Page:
//query.ViewAttributes = "Scope=’RecursiveAll’"; 

/*if you uncomment the above line,it will traverse all sub folders. At the

moment, it DOES NOT go to sub folders.*/

 

                    //Retrieve the items based on Query

                    SPListItemCollection items = list.GetItems(query);

 

                    //Get the name and Url for the folder

                    foreach (SPListItem item in items)

                    {

                        SqlCommand myInsertCMD = connection.CreateCommand();

                        myInsertCMD.CommandText = "insert into dbo.SharePoint_FolderList (SP_FolderName, SP_FolderPath) values(‘" + item.Name + "’, ‘" + web.Url + "/" + item.Url + "’)";

                        myInsertCMD.ExecuteNonQuery();

                        myInsertCMD.Dispose();

                    }

                }

 

                connection.Close();

                connection.Dispose();

            }

 

            catch (Exception ex)

            {

                MessageBox.Show(ex.Message + "—-"+ ex.StackTrace);

            }

 

            Dts.TaskResult = (int)ScriptResults.Success;

        }

How to use SSIS to extract permission assigned to each folder within a SharePoint List – Part 2 (of 5)

September 24, 2009 Leave a comment

Basically, I create 2 tables: “SharePoint_FolderList” and “SharePoint_FolderPermissionList”.

CREATE TABLE [dbo].[SharePoint_FolderList](

      [SP_FolderName] [nvarchar](100) NOT NULL,

      [SP_FolderPath] [nvarchar](350) NOT NULL

)

 

CREATE TABLE [dbo].[SharePoint_FolderPermissionList](

      [SP_FolderName] [nvarchar](100) NOT NULL,

      [SP_FolderPath] [nvarchar](350) NOT NULL,

      [SP_FolderPermission] [nvarchar](100) NOT NULL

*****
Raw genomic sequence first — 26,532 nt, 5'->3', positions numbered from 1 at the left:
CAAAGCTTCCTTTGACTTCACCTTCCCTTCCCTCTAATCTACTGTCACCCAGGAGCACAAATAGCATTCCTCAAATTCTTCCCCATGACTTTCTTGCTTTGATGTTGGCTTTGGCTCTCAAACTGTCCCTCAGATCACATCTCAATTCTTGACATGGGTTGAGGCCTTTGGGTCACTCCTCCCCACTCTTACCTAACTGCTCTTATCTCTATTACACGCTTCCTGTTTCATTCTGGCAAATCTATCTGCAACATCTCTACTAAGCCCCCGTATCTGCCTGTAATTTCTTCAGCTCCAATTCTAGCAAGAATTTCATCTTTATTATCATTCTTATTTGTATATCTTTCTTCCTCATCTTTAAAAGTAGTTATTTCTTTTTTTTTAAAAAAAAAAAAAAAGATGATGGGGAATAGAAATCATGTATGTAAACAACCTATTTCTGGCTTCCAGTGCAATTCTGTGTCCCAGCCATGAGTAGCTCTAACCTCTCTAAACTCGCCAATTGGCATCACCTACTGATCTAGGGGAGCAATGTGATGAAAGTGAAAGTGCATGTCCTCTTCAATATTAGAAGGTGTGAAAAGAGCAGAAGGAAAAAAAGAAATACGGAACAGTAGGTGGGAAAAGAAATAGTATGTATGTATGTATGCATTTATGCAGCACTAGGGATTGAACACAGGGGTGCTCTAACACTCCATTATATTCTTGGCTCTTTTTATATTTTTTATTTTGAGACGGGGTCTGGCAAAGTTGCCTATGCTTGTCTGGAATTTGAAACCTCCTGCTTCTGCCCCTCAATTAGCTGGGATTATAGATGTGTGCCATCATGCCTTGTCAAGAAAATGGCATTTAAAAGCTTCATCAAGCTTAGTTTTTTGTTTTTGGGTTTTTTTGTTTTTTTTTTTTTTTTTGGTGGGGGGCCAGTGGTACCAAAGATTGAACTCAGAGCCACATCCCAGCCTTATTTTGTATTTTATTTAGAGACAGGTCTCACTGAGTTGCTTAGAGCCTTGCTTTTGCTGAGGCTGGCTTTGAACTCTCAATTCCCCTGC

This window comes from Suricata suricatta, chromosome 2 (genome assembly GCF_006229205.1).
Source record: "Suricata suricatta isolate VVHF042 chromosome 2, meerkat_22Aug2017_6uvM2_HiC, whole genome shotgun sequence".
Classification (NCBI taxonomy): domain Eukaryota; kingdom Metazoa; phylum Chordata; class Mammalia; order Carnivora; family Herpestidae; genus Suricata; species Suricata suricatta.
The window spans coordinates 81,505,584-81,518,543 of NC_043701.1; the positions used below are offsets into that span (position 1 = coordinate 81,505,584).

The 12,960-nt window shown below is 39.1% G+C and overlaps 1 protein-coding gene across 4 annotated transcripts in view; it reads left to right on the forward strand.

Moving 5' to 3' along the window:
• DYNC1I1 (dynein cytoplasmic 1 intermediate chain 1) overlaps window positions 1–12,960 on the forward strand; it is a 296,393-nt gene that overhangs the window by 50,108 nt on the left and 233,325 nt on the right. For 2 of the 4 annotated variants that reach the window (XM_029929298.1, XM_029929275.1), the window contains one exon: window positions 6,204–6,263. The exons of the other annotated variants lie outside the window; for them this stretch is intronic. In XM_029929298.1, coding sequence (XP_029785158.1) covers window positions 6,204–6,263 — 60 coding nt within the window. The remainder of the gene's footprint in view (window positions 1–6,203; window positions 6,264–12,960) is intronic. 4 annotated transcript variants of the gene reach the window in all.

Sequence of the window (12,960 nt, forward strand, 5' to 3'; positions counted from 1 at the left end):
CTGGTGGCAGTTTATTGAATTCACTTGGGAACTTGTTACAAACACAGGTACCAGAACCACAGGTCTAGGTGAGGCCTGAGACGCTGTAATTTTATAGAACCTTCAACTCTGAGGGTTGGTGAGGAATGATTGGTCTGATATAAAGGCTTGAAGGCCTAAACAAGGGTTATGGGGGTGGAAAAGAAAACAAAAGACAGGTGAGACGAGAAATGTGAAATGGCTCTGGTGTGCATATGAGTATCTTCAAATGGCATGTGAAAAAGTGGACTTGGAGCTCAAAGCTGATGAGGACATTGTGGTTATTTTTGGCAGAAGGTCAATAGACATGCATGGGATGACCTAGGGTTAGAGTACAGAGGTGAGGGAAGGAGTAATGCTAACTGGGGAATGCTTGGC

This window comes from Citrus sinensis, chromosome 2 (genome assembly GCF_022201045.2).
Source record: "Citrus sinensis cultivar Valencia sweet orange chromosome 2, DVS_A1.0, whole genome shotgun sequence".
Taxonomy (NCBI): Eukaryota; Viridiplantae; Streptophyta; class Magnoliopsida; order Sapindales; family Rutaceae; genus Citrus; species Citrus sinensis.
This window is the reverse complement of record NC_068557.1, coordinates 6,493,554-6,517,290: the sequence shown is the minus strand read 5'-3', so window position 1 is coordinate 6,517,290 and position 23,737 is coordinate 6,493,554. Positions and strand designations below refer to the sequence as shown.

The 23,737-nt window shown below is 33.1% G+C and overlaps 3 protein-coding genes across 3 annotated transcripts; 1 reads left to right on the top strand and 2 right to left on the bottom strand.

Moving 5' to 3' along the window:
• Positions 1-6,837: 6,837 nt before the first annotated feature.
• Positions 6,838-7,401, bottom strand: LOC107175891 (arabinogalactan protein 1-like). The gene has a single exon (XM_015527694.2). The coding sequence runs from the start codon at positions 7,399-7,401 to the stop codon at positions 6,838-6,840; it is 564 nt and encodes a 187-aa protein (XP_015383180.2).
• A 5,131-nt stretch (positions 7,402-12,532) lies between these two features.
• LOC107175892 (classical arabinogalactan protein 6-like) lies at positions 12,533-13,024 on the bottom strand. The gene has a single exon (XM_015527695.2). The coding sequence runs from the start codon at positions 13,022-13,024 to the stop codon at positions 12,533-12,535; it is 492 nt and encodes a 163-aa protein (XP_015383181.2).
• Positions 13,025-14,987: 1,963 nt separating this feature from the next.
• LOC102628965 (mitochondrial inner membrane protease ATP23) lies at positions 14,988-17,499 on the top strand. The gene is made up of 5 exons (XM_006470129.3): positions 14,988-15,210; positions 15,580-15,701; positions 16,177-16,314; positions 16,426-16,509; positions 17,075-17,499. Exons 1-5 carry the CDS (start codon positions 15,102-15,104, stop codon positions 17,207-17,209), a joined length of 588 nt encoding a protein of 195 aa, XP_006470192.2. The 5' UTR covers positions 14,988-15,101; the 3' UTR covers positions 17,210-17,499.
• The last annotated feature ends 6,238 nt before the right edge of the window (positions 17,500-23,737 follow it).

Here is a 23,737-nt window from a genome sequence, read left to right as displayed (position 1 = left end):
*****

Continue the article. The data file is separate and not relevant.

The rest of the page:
)

There are a few steps in the SSIS package:

Steps 1 – Truncate the above2 tables

Steps 2 – Write the folder list to the staging table (SharePoint_FolderList)

(Thanks to Shantha Kumar’s Retrieve all folders with sub-folders from SharePoint List. I took his code to retrieve folder list.)

As I run the package on MOSS Server locally, I use SPWeb. (If you want to run the package remotely to the MOSS Server, you have to modify my code to use the SharePoint web services. Check “Retrieving folders from document library”: http://social.msdn.microsoft.com/Forums/en-US/sharepointdevelopment/thread/16a2d993-2f5e-4242-8e5a-451a78c064a3). In the script component, add the reference to “Microsoft.SharePoint” and add the following line: using Microsoft.SharePoint;

How to use SSIS to extract permission assigned to each folder within a SharePoint List – Part 1 (of 5)

September 24, 2009 Leave a comment

This article applies to:

  • SharePoint 2007 SP1
  • Microsoft SQL Server 2008 SP1

In my recent BI project, we use SharePoint 2007 as the report publishing platform. We have a document library which has 200+ folders (and sub folders) within it. Each folder has its own customized security applied (break the security inheritance from its parent folder.)

Yesterday, the client wants me to extract the information about what permissions/roles had been assigned to each folder for audit purpose.

I’ve developed the following SSIS package to automatically loop through each folder and extract its permission information and write to a SQL database table.

FW: Weighted Average: from requirements to implementation

September 22, 2009 Leave a comment
Categories: SQL Analysis Services

Thoughts Regarding “Kimball University: Five Alternatives for Better Employee Dimension Modeling”

September 7, 2009 Leave a comment

Today I read the article "Kimball University: Five Alternatives for Better Employee Dimension Modeling"

The basic employee dimension structure is quite common. However my personal opinion is that in most cases, employees change a lot while roles (company structure) are relatively stable. Hence, I prefer at the DW layer, separate the employees from the roles and make roles a self-referencing table. e.g. DimEmployee, DimRoles (or even DimEmployee, BridgeEmployeeRoles,Dimroles if you need many to many relationships). By doing this, when an SCD type 2 update from the top to bottom (let’s say CEO is changed) happens, you don’t have to replicate the whole tree. As even the person of CEO is changed, the position is not changed. People below CEO now is still under CEO. The only thing changed is that now the CEO is not XXX. He is YYY at the moment.

By the way, the Alternative 5: The PathString Attribute is quite interesting.

Categories: SQL Analysis Services